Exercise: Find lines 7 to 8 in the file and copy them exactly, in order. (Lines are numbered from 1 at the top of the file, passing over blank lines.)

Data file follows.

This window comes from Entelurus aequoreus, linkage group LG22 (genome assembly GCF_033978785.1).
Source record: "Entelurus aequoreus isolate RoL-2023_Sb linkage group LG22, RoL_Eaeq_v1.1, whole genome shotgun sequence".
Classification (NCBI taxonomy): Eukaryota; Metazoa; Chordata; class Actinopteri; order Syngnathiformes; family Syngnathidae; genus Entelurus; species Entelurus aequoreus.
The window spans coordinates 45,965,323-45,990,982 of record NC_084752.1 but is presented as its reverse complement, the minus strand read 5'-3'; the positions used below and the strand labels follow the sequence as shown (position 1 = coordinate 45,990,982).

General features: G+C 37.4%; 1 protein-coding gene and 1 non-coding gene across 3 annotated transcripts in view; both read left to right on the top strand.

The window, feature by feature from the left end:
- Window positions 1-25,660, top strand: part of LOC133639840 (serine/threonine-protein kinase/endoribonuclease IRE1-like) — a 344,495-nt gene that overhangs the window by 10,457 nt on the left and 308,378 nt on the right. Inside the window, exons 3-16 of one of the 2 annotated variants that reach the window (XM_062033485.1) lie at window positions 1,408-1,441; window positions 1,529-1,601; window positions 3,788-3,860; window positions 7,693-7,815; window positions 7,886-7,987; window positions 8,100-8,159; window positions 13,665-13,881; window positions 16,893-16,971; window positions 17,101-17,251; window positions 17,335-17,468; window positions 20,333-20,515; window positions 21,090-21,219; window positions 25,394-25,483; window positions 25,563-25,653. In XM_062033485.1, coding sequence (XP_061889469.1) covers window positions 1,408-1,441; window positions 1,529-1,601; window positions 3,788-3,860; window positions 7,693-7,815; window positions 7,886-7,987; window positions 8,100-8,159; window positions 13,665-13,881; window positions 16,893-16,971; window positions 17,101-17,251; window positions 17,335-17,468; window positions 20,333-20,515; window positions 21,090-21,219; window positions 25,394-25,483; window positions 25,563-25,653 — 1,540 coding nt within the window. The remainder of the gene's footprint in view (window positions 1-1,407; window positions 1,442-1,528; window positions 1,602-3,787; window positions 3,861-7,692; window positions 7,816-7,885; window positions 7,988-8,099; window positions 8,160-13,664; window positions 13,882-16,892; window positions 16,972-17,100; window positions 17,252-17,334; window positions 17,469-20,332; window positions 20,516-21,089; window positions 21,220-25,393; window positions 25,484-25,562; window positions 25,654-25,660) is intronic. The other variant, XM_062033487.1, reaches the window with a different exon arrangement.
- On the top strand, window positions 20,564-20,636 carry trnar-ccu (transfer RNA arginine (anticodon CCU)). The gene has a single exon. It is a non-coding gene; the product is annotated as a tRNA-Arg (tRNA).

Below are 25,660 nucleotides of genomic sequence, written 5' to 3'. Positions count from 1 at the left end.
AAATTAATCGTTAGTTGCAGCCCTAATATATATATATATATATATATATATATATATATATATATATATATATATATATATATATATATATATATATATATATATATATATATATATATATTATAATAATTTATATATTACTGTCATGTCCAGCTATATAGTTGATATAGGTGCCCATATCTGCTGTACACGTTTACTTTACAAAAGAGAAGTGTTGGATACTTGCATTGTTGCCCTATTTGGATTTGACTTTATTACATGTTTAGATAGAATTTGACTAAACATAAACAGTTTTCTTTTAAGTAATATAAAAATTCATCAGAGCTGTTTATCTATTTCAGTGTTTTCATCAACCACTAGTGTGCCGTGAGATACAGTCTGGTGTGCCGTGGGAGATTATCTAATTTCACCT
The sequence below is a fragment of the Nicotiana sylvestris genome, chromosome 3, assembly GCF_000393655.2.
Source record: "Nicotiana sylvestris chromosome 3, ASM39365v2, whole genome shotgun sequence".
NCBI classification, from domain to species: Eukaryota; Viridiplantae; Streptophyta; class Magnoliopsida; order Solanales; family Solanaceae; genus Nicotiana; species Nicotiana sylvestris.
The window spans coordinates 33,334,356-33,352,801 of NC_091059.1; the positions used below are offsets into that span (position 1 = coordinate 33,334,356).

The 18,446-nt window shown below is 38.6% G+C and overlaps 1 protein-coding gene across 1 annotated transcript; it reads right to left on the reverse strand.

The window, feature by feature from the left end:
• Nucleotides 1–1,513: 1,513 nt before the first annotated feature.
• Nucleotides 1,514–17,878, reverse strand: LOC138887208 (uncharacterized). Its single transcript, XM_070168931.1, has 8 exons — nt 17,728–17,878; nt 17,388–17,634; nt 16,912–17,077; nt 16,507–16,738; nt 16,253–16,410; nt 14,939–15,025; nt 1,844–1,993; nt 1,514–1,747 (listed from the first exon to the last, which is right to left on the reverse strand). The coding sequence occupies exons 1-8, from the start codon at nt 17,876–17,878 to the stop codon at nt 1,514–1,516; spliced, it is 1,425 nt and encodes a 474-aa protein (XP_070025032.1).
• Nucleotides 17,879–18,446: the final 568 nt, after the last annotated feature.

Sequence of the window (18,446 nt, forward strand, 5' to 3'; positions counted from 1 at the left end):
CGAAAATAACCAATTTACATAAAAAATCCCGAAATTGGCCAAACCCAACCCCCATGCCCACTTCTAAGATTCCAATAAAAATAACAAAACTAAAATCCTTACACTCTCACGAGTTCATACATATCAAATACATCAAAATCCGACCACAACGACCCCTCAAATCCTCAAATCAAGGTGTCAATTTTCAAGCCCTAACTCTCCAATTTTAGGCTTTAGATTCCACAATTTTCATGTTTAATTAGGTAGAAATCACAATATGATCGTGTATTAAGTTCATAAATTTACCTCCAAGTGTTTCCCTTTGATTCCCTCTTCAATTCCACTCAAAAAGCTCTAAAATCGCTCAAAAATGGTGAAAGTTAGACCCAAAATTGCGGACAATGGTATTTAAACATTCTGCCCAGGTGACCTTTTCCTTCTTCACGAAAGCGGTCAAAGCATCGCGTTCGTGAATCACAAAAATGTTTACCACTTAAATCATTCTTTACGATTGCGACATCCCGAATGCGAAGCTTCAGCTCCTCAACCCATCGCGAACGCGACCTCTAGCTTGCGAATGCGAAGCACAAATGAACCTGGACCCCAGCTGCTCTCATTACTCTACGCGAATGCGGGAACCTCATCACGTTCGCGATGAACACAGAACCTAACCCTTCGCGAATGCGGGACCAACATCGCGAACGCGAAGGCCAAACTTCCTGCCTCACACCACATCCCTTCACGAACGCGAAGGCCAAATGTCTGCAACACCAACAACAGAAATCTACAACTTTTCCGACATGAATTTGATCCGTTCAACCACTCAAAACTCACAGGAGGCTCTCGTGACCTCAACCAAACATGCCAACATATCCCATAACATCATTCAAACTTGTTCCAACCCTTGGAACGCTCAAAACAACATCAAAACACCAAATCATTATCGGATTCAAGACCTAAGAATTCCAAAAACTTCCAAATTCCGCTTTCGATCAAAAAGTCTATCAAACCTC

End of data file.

- Window positions 1-25,660, top strand: part of LOC133639840 (serine/threonine-protein kinase/endoribonuclease IRE1-like) — a 344,495-nt gene that overhangs the window by 10,457 nt on the left and 308,378 nt on the right. Inside the window, exons 3-16 of one of the 2 annotated variants that reach the window (XM_062033485.1) lie at window positions 1,408-1,441; window positions 1,529-1,601; window positions 3,788-3,860; window positions 7,693-7,815; window positions 7,886-7,987; window positions 8,100-8,159; window positions 13,665-13,881; window positions 16,893-16,971; window positions 17,101-17,251; window positions 17,335-17,468; window positions 20,333-20,515; window positions 21,090-21,219; window positions 25,394-25,483; window positions 25,563-25,653. In XM_062033485.1, coding sequence (XP_061889469.1) covers window positions 1,408-1,441; window positions 1,529-1,601; window positions 3,788-3,860; window positions 7,693-7,815; window positions 7,886-7,987; window positions 8,100-8,159; window positions 13,665-13,881; window positions 16,893-16,971; window positions 17,101-17,251; window positions 17,335-17,468; window positions 20,333-20,515; window positions 21,090-21,219; window positions 25,394-25,483; window positions 25,563-25,653 — 1,540 coding nt within the window. The remainder of the gene's footprint in view (window positions 1-1,407; window positions 1,442-1,528; window positions 1,602-3,787; window positions 3,861-7,692; window positions 7,816-7,885; window positions 7,988-8,099; window positions 8,160-13,664; window positions 13,882-16,892; window positions 16,972-17,100; window positions 17,252-17,334; window positions 17,469-20,332; window positions 20,516-21,089; window positions 21,220-25,393; window positions 25,484-25,562; window positions 25,654-25,660) is intronic. The other variant, XM_062033487.1, reaches the window with a different exon arrangement.
- On the top strand, window positions 20,564-20,636 carry trnar-ccu (transfer RNA arginine (anticodon CCU)). The gene has a single exon. It is a non-coding gene; the product is annotated as a tRNA-Arg (tRNA).